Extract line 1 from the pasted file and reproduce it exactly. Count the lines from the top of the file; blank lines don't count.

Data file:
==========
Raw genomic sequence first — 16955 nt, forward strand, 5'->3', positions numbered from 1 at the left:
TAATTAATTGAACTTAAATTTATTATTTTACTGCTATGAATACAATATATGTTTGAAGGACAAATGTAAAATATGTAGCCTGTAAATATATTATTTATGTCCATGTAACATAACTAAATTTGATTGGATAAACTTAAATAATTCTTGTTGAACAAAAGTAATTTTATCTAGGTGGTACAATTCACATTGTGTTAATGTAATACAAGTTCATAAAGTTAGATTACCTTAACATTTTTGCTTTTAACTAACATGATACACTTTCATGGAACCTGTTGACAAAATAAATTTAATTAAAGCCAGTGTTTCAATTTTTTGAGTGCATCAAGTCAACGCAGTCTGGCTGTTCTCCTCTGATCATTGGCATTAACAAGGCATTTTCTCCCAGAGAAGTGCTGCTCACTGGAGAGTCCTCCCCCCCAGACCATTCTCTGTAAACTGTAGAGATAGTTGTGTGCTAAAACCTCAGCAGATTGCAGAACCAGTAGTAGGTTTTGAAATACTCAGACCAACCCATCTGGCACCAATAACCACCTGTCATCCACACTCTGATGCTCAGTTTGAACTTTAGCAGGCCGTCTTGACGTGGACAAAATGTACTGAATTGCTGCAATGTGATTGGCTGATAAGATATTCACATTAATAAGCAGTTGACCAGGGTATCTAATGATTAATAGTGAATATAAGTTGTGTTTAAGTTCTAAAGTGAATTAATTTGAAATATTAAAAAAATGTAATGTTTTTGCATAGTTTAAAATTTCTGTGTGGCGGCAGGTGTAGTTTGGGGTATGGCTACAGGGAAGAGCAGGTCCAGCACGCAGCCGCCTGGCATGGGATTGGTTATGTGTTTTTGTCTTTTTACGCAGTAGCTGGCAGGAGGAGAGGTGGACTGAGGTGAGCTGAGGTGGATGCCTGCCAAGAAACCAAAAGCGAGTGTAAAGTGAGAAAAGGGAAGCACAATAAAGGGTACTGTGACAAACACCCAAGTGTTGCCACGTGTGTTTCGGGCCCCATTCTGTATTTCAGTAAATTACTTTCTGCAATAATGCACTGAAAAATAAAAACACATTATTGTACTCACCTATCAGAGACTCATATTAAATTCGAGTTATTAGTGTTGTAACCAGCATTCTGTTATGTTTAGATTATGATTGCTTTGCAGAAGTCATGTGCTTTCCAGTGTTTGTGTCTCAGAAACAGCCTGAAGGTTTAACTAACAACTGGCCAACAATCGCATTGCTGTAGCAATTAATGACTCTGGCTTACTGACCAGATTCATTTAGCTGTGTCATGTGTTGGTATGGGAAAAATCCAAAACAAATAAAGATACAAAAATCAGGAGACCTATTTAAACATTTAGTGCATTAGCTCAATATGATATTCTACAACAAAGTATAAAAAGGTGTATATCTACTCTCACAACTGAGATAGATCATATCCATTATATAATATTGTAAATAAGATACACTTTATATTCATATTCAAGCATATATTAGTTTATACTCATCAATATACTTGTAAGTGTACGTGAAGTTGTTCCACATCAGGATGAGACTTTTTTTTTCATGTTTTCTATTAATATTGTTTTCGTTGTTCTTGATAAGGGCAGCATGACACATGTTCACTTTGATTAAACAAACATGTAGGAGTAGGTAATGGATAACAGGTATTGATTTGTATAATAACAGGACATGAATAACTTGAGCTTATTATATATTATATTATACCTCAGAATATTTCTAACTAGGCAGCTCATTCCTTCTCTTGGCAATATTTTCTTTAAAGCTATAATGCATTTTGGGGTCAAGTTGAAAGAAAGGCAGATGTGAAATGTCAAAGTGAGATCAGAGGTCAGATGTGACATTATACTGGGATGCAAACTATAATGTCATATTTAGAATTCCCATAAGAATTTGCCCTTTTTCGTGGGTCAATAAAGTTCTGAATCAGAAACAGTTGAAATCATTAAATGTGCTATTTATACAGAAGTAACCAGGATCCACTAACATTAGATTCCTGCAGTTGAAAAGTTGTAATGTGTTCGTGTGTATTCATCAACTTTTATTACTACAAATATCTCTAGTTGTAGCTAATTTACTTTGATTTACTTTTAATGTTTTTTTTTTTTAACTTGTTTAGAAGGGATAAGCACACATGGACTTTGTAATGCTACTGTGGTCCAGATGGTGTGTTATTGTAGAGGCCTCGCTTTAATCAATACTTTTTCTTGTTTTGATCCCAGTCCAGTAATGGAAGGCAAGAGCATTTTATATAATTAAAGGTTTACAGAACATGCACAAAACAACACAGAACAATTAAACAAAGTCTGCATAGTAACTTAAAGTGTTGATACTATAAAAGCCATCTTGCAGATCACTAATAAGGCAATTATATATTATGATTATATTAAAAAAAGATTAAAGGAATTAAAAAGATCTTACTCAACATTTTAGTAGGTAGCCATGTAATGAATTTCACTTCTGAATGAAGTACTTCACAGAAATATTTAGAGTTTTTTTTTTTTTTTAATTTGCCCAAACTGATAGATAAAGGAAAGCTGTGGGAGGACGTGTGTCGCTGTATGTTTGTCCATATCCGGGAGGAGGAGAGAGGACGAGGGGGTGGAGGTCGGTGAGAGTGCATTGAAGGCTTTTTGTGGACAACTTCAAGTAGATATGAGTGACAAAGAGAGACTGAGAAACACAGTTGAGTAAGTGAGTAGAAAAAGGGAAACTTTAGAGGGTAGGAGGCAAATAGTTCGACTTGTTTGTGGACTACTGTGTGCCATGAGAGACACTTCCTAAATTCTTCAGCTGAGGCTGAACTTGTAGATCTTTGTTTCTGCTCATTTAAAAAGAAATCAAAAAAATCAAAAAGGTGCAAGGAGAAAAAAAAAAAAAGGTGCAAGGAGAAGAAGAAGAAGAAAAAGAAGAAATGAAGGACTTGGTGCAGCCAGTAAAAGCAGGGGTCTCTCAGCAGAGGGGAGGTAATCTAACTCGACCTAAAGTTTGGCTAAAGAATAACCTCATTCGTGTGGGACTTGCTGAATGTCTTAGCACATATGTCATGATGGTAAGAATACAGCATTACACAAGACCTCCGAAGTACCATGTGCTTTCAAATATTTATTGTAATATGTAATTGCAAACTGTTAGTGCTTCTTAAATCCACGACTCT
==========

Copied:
Raw genomic sequence first — 16955 nt, forward strand, 5'->3', positions numbered from 1 at the left: